Why is it that California has the 5th largest economy in the world, yet we are ranked 37th out of 50 in the US for pre K-12 education? While population, legislation, and many other factors surely contribute to this dire situation, it's up to all of us to identify where we can make a difference for the benefit of an educated society. Working together might be one of the best chances we have.
When our Kindergarten students enter school without the skills they need to become good readers, they are more likely to struggle academically for years to come (Foster & Miller, 2007). We do the best we can in the classroom to help students make growth, but sometimes it isn't enough to get them caught up. Where can we turn for support? Calling on families and community organizations to help our students do their best could be one approach to closing the achievement gap early on.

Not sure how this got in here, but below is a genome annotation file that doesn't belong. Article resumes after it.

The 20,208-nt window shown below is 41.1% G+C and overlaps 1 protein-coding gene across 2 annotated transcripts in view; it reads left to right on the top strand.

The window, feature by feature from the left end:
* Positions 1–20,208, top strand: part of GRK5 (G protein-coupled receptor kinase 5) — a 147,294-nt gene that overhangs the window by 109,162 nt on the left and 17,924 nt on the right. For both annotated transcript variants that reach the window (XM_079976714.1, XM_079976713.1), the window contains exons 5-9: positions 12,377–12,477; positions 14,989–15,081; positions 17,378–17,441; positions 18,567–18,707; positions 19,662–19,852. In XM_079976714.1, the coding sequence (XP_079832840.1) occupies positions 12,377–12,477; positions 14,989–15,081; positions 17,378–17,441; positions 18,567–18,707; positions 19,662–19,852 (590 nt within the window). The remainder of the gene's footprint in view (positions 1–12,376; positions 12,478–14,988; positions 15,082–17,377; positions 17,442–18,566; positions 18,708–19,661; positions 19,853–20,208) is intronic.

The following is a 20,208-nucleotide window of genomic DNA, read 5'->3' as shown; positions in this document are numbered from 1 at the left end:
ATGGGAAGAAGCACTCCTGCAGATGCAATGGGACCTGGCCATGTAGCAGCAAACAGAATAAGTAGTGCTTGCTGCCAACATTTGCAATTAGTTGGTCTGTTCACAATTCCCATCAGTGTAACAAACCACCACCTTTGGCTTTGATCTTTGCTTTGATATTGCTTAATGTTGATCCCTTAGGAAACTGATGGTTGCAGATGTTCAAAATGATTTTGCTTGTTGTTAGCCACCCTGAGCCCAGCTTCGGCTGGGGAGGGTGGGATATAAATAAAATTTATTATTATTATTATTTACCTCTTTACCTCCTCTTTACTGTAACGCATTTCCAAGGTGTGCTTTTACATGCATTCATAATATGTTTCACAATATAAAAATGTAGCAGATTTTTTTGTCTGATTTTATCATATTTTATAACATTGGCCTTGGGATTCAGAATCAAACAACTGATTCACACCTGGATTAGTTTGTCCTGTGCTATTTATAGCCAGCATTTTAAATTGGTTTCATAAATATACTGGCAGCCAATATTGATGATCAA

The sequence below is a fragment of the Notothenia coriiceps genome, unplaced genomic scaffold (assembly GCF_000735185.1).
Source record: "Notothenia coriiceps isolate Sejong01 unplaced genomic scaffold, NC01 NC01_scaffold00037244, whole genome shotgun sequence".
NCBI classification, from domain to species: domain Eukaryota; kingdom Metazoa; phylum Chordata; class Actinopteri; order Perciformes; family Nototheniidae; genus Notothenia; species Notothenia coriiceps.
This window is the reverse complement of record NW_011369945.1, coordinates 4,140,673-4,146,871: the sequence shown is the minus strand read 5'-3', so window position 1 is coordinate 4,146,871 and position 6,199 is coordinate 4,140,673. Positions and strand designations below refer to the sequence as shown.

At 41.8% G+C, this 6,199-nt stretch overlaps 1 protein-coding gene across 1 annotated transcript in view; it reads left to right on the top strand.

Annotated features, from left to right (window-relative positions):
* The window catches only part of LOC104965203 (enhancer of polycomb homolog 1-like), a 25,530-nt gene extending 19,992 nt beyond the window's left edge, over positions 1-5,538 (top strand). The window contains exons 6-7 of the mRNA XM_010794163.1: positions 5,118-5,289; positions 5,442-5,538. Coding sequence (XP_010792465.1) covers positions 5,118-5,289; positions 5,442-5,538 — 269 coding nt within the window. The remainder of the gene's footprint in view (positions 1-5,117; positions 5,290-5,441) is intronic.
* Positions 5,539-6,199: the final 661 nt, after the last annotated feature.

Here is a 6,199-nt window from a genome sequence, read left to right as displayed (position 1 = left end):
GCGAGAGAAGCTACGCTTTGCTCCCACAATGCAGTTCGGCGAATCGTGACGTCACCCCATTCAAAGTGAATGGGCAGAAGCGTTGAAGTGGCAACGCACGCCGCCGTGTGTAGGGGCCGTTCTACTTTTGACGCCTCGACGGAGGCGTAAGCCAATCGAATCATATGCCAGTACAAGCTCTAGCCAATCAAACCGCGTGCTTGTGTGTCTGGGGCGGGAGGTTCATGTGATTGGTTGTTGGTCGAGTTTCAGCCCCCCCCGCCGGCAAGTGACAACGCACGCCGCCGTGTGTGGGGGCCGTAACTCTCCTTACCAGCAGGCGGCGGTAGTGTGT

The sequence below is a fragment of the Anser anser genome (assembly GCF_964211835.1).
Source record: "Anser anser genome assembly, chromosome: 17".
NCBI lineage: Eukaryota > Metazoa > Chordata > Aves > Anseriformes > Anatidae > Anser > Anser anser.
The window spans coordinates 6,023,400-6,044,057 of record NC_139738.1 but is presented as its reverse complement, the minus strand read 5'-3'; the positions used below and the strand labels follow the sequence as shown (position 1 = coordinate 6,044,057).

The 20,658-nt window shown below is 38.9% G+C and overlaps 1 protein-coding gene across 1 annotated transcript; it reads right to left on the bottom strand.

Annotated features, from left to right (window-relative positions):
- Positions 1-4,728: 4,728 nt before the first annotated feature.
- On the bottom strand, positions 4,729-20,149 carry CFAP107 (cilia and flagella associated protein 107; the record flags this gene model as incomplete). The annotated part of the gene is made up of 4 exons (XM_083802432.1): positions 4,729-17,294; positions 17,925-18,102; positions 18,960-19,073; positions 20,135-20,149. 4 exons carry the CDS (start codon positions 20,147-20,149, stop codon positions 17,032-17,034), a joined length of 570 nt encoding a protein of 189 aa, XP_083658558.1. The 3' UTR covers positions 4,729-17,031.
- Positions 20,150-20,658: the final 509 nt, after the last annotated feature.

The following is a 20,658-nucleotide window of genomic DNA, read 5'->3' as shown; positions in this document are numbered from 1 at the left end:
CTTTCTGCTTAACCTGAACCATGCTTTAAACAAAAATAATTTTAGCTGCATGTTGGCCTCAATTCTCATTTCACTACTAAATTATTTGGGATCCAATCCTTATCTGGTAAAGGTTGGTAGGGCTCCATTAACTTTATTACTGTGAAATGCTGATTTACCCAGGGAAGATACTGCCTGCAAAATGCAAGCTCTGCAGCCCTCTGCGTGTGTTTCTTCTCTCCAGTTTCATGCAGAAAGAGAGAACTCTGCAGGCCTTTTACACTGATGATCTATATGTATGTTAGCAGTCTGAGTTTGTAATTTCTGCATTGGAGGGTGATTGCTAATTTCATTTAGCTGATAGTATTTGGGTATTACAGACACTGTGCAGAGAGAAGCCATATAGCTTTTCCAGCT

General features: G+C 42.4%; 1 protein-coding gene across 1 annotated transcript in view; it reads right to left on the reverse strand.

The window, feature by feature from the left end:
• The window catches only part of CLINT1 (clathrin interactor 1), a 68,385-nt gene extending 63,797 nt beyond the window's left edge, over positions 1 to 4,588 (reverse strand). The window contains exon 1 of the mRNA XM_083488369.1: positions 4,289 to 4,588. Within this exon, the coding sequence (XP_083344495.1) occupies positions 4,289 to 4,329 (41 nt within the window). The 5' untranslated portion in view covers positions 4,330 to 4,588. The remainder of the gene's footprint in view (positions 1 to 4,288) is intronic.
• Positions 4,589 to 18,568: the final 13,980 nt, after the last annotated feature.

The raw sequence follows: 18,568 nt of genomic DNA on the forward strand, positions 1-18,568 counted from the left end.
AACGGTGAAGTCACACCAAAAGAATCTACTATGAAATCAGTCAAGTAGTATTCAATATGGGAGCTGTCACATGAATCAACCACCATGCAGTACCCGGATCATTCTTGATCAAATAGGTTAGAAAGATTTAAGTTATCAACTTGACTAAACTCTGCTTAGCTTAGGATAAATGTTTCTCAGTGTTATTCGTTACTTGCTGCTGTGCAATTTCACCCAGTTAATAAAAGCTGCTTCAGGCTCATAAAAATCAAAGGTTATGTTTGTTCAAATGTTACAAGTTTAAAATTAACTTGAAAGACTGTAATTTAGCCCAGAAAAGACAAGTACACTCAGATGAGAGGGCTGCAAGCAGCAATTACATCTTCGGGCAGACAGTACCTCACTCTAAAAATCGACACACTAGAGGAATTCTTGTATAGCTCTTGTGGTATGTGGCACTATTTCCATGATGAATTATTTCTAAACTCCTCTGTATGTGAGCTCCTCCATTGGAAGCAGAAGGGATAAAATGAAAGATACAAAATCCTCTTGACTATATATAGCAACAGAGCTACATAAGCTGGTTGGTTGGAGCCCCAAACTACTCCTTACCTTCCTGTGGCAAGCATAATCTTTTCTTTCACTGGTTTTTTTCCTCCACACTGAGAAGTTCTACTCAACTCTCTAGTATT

As an educator with a background in social work, it seems natural to work closely with families and the community for the benefit of students. However, many teachers and administrators don't know where to begin. The Innovative Learning Masters Program at Touro University has allowed me to explore this path to working with families and the community to improve the early literacy skills of our youngest students, and now I can share the steps with you.